- Those with loose stool due to “insufficiency of the spleen” should take Goji berries with caution.
- There is a potential herbal-drug interaction between warfarin and Lycium barbarum, based on an increased INRvalue noted with concurrent use. Thus, combination of L. barbarum L. and warfarin should be avoided.
“Compliance” – Ron’s First Rule of Tonic Herbalism
If you don’t take your herbs, they cannot do you any good. Many people buy goji berries that lack the sweet flavor and are tough to chew, thinking they are getting high quality goji (taking the marketer’s word for it). They eat it for a little while and then stop, never eating a goji again. This is extremely unfortunate because goji should be easy to consume on a regular basis for an entire lifetime.
And why is flavor and texture so important? Because “compliance is the first rule of herbalism.” If you don’t take your herbs, they cannot do you any good. Many people buy goji berries that lack the sweet flavor and are tough to chew, thinking they are getting high quality goji (taking the marketer’s word for it). They eat it for a little while and then stop, never eating a goji again. Fortunately, the best goji in terms of quality and tonic benefits is also the sweetest and tastiest goji. People who discover this high quality goji enjoy eating a handful or two a day, and compliance is not only easy, but compelling. The highest quality goji is absolutely delicious. It is an attractive snack that is arguably the world’s healthiest superfood.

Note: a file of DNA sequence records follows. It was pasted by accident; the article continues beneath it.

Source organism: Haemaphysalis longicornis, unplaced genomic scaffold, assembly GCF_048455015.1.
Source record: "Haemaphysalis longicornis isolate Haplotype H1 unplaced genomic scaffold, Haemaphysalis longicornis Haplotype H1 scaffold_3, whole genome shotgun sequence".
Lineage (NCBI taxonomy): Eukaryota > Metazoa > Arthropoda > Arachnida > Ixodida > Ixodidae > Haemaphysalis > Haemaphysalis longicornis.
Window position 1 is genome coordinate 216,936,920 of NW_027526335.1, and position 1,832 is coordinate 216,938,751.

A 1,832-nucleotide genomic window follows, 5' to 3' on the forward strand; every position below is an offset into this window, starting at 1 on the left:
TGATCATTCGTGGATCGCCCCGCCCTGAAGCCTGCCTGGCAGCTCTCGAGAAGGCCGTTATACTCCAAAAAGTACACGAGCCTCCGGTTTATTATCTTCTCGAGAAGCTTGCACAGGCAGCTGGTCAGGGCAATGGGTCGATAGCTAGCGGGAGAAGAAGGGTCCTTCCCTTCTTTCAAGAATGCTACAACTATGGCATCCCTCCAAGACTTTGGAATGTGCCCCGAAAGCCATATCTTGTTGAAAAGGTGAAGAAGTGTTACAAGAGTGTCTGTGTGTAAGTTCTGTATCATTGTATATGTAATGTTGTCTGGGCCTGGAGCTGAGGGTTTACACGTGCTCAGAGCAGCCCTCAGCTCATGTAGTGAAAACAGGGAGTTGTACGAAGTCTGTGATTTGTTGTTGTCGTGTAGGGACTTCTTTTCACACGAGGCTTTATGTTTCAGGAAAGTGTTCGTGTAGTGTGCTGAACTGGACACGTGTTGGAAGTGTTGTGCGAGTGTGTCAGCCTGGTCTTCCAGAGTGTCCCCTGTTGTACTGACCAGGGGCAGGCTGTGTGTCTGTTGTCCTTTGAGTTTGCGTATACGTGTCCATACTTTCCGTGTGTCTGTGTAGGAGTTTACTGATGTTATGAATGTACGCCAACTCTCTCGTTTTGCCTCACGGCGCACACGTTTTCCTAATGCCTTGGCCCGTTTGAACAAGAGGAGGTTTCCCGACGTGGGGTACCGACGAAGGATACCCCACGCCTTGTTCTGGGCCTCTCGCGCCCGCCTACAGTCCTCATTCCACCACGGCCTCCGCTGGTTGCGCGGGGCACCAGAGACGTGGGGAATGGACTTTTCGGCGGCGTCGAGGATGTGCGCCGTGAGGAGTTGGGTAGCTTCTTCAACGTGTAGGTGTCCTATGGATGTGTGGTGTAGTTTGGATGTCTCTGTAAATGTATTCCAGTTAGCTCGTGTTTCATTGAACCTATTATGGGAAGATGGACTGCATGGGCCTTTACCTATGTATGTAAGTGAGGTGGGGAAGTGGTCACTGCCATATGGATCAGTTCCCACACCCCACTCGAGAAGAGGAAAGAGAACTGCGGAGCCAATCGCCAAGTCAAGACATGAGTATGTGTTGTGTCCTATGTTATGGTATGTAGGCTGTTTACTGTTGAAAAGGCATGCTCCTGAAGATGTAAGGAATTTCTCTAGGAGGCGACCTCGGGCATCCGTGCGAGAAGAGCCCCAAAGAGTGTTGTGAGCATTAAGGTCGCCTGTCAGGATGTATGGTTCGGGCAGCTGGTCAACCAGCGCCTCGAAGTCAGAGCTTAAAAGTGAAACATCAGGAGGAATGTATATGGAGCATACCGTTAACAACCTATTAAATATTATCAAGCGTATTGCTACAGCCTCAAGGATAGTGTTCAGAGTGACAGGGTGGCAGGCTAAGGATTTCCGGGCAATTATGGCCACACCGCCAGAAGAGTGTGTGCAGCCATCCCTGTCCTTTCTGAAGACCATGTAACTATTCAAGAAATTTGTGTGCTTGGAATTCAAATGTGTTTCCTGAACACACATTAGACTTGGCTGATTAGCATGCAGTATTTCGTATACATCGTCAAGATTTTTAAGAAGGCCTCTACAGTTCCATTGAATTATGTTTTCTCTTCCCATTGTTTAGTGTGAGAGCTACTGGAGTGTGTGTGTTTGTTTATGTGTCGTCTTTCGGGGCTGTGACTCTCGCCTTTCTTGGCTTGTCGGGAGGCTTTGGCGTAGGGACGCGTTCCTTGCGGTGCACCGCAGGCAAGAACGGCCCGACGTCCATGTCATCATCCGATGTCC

Fortunately, the best goji, in terms of quality and tonic benefits, is also the sweetest and tastiest goji. People who discover this high quality goji enjoy eating a handful or two a day, and compliance is not only easy, but compelling. And that is why flavor, sweetness and texture are so important. “Compliance is the first rule of tonic herbalism.” Heaven Mountain™ Goji Berries, the highest quality goji available in the world, are absolutely delicious. Heaven Mountain™ Goji is an inviting and satisfying snack that is arguably the world’s healthiest superfood.
All-natural Heaven Mountain Goji Berries™, exclusively from Dragon Herbs
A handful a day will keep you smiling away